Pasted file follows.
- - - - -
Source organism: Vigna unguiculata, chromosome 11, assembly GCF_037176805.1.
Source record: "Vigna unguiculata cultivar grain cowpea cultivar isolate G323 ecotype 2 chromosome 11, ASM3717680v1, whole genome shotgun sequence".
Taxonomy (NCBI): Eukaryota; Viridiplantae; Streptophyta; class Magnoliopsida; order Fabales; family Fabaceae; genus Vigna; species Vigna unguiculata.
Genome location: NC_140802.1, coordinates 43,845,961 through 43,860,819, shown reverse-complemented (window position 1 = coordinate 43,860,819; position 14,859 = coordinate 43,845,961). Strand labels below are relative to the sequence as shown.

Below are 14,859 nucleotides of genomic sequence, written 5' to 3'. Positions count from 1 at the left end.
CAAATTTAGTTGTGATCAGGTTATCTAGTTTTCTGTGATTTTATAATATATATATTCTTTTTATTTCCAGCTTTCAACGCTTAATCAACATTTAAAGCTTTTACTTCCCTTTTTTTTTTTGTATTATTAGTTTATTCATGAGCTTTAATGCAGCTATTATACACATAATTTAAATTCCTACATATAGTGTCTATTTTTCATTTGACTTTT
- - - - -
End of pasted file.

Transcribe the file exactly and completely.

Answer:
Source organism: Vigna unguiculata, chromosome 11, assembly GCF_037176805.1.
Source record: "Vigna unguiculata cultivar grain cowpea cultivar isolate G323 ecotype 2 chromosome 11, ASM3717680v1, whole genome shotgun sequence".
Taxonomy (NCBI): Eukaryota; Viridiplantae; Streptophyta; class Magnoliopsida; order Fabales; family Fabaceae; genus Vigna; species Vigna unguiculata.
Genome location: NC_140802.1, coordinates 43,845,961 through 43,860,819, shown reverse-complemented (window position 1 = coordinate 43,860,819; position 14,859 = coordinate 43,845,961). Strand labels below are relative to the sequence as shown.

Below are 14,859 nucleotides of genomic sequence, written 5' to 3'. Positions count from 1 at the left end.
CAAATTTAGTTGTGATCAGGTTATCTAGTTTTCTGTGATTTTATAATATATATATTCTTTTTATTTCCAGCTTTCAACGCTTAATCAACATTTAAAGCTTTTACTTCCCTTTTTTTTTTTGTATTATTAGTTTATTCATGAGCTTTAATGCAGCTATTATACACATAATTTAAATTCCTACATATAGTGTCTATTTTTCATTTGACTTTT